Through his career, Ridley Scott was an eclectic film-maker because he broached (with success) several cinema styles: science-fiction with "Alien", historical film with "1492: Christopher Colombus". Here, he succeeded very well his way to the road-movie and this one is listed among the best road-movies ever made. At first look, the story looks simple and without too many claims: two young women, Thelma and Louise are going out for the week-end with the firm intention of having a ball. But what they don't know is that this drive will soon become a descent into hell... The movie is worth seeing for its two main actresses: Susan Sarandon and Geena Davis, both outstanding and what interests Ridley Scott, is their temperament and their evolution during the movie. At the beginning, a sensitive and fragile Thelma is next to a energetic and realistic Louise but in the second part of the movie, more precisely, after Thelma burglarized a shop (probably the best sequence in the whole movie) in order to grab money, roles are reversed. This is an occasion to make out Louise's wounds and weaknesses. So, don't rely too much on appearances... "Thelma and Louise" is also a movie where Scott takes a lucid look on the hidden side of the American society and especially on men. Scott introduces them to us with their worst faults: either they're macho (Darryl), obscene (the truck driver), perverse (the rapist) or coward (the cop). The only one saved is Harvey Keitel who never falls into the caricature of the American cop usually described to us as merciless or obsequious. Here, he shows understanding and even compassion towards the two runaways, notably Louise because he knows that she hides a terrible secret. A dynamic and panting movie where laugh and sorrow are skillfully married.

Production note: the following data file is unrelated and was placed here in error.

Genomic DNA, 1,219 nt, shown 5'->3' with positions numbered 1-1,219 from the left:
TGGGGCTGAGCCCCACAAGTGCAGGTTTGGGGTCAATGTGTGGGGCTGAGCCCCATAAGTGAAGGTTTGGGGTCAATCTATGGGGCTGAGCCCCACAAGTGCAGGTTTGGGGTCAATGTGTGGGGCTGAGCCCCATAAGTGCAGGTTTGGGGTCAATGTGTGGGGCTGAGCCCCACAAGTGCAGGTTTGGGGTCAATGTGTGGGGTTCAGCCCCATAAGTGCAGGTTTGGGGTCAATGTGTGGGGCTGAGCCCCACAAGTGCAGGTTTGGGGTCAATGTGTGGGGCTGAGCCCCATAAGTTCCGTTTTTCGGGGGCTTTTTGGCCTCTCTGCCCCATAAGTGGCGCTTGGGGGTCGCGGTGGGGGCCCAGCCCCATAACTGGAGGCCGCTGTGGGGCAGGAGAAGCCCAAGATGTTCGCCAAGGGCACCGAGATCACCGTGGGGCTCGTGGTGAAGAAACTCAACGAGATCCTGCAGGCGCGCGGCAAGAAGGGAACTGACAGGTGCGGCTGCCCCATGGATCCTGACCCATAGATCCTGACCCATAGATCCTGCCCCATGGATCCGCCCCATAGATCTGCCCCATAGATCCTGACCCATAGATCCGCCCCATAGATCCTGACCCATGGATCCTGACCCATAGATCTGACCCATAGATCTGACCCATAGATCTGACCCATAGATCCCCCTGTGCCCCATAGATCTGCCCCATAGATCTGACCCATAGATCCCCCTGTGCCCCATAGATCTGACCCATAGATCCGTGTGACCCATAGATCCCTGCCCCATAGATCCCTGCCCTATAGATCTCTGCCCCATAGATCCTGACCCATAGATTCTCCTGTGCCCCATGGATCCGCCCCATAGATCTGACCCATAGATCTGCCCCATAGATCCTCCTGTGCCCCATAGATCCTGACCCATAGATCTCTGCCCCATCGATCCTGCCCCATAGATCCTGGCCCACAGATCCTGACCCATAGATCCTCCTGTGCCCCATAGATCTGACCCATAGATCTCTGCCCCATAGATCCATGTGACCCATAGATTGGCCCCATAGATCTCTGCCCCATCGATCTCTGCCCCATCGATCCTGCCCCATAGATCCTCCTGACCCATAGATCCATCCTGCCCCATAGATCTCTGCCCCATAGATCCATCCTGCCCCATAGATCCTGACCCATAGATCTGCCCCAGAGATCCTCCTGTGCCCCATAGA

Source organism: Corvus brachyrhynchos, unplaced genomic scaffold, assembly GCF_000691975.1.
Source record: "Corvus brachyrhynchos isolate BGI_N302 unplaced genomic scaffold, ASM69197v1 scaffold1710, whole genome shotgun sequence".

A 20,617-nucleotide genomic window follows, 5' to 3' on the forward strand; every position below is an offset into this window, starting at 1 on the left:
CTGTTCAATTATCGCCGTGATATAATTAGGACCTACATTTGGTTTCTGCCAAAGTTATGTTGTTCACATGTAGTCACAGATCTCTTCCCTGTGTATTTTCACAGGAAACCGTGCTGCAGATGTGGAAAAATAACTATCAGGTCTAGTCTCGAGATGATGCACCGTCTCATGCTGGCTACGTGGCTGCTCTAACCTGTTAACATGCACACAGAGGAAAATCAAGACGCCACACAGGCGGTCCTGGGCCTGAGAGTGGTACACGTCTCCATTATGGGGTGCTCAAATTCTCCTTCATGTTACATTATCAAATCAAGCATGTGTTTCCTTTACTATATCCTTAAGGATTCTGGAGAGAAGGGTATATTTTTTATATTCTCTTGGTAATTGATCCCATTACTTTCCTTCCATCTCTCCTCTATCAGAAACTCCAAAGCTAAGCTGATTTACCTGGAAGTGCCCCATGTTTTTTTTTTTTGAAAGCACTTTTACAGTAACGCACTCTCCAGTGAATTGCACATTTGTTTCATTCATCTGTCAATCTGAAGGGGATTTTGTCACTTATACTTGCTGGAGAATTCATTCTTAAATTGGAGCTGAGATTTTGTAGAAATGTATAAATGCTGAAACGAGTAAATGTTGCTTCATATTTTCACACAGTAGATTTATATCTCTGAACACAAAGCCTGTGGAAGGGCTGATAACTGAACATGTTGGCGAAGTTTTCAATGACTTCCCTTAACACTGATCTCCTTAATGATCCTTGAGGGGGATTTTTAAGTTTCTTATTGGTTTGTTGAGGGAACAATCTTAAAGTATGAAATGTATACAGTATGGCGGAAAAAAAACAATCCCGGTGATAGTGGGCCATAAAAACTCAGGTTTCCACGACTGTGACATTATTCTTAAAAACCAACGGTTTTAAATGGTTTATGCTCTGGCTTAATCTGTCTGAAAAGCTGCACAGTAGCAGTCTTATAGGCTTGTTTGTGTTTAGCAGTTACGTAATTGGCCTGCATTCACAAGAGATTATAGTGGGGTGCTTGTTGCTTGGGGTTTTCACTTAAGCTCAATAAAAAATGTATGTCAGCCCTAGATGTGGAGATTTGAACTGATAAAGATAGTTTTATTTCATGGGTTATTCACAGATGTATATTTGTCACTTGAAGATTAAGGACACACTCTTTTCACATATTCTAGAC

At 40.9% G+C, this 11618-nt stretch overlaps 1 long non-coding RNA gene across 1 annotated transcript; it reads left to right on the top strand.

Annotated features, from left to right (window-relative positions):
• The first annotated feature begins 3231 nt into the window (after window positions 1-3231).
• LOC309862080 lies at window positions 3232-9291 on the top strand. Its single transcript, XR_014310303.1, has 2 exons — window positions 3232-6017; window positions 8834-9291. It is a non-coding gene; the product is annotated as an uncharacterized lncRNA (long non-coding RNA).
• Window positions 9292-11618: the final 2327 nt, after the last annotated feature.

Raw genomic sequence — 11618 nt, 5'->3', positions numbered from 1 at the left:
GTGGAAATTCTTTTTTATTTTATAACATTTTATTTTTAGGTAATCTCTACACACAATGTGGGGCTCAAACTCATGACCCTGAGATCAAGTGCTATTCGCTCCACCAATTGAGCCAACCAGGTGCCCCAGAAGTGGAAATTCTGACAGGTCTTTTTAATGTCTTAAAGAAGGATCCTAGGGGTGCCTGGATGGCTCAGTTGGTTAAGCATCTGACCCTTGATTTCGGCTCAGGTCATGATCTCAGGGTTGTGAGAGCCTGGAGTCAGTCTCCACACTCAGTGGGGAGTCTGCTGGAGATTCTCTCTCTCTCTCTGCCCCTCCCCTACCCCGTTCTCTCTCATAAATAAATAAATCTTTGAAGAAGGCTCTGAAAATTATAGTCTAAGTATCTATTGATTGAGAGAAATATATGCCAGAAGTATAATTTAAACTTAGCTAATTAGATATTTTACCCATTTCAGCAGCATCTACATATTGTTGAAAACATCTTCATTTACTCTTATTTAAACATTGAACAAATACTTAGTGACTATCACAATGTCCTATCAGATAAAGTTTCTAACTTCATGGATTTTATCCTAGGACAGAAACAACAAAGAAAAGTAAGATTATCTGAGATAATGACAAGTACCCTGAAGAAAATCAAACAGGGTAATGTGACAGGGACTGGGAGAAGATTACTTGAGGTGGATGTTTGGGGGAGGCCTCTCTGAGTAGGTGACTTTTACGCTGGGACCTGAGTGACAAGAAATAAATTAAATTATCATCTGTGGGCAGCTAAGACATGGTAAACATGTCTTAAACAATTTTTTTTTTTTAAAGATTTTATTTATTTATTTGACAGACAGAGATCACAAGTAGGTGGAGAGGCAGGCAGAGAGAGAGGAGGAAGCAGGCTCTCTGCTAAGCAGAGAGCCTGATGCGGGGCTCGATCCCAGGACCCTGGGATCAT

The road movie is traditionally a male genre, relying on the sense of
freedom and independence that having one's own transport provides and
which has usually been the privilege of men